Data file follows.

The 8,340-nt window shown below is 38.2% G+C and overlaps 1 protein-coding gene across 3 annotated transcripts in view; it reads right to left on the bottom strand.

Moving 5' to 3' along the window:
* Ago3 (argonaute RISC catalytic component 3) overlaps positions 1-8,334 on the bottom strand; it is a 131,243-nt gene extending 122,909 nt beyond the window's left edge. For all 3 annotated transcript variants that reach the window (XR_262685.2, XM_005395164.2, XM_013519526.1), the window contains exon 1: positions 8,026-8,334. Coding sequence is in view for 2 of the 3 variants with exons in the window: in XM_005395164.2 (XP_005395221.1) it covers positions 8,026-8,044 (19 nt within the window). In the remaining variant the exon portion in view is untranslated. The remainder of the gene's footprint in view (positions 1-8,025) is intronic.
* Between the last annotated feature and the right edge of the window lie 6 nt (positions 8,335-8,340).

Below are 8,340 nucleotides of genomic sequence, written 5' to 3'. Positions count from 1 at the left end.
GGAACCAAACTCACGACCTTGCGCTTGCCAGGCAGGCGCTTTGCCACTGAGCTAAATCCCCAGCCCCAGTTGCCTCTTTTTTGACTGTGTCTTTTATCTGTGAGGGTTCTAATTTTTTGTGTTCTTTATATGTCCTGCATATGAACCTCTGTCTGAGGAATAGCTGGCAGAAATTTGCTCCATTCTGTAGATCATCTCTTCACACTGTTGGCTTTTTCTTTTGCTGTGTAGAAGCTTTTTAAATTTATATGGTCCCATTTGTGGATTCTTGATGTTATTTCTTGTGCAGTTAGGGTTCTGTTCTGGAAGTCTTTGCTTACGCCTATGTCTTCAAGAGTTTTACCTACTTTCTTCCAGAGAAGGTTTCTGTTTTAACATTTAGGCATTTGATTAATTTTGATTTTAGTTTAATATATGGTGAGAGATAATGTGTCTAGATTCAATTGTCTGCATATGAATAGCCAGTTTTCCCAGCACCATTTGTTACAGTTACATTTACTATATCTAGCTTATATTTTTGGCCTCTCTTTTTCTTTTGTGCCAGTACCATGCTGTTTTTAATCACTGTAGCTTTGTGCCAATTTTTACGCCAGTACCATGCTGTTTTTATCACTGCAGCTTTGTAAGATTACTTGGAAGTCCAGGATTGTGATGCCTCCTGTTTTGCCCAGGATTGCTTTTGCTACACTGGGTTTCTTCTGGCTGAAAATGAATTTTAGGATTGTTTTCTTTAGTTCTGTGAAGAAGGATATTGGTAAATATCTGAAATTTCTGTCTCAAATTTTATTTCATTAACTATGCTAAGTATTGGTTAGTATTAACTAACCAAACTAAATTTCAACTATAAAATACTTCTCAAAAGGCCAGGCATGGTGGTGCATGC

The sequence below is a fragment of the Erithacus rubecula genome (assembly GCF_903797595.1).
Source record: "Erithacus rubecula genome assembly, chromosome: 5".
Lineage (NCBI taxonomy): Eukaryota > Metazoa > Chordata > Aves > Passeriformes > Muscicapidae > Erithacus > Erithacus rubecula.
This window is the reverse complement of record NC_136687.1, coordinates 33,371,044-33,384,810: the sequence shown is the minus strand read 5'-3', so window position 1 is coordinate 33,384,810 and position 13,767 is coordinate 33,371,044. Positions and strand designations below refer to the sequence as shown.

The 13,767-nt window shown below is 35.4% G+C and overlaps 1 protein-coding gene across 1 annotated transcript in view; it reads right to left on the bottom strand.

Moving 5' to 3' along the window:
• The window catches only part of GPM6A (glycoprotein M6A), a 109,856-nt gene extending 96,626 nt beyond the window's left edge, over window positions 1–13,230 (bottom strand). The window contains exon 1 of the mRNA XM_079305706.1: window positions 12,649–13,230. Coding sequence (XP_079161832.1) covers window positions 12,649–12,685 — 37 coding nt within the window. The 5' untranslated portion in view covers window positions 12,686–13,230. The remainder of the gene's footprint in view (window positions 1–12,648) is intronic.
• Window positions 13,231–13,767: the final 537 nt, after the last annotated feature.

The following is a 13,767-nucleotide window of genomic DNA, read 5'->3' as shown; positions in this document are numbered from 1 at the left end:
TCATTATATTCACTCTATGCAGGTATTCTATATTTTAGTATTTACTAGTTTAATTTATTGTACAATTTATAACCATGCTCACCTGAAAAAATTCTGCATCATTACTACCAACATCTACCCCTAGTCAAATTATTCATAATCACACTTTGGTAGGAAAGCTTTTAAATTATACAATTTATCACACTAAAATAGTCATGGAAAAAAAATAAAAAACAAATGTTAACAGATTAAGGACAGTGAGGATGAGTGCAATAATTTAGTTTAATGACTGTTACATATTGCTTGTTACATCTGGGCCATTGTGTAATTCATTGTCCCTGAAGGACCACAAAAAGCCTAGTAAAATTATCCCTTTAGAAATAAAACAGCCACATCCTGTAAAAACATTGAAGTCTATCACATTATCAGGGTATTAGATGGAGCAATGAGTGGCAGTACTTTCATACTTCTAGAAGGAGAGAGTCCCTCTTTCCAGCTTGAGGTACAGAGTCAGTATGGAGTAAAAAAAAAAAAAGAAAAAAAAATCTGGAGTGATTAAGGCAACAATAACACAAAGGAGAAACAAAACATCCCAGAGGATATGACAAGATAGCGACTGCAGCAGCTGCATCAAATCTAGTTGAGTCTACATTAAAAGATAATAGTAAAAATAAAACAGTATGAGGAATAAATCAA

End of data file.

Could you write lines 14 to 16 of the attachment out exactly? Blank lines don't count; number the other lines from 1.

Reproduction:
• Window positions 13,231–13,767: the final 537 nt, after the last annotated feature.

The following is a 13,767-nucleotide window of genomic DNA, read 5'->3' as shown; positions in this document are numbered from 1 at the left end:
TCATTATATTCACTCTATGCAGGTATTCTATATTTTAGTATTTACTAGTTTAATTTATTGTACAATTTATAACCATGCTCACCTGAAAAAATTCTGCATCATTACTACCAACATCTACCCCTAGTCAAATTATTCATAATCACACTTTGGTAGGAAAGCTTTTAAATTATACAATTTATCACACTAAAATAGTCATGGAAAAAAAATAAAAAACAAATGTTAACAGATTAAGGACAGTGAGGATGAGTGCAATAATTTAGTTTAATGACTGTTACATATTGCTTGTTACATCTGGGCCATTGTGTAATTCATTGTCCCTGAAGGACCACAAAAAGCCTAGTAAAATTATCCCTTTAGAAATAAAACAGCCACATCCTGTAAAAACATTGAAGTCTATCACATTATCAGGGTATTAGATGGAGCAATGAGTGGCAGTACTTTCATACTTCTAGAAGGAGAGAGTCCCTCTTTCCAGCTTGAGGTACAGAGTCAGTATGGAGTAAAAAAAAAAAAAGAAAAAAAAATCTGGAGTGATTAAGGCAACAATAACACAAAGGAGAAACAAAACATCCCAGAGGATATGACAAGATAGCGACTGCAGCAGCTGCATCAAATCTAGTTGAGTCTACATTAAAAGATAATAGTAAAAATAAAACAGTATGAGGAATAAATCAA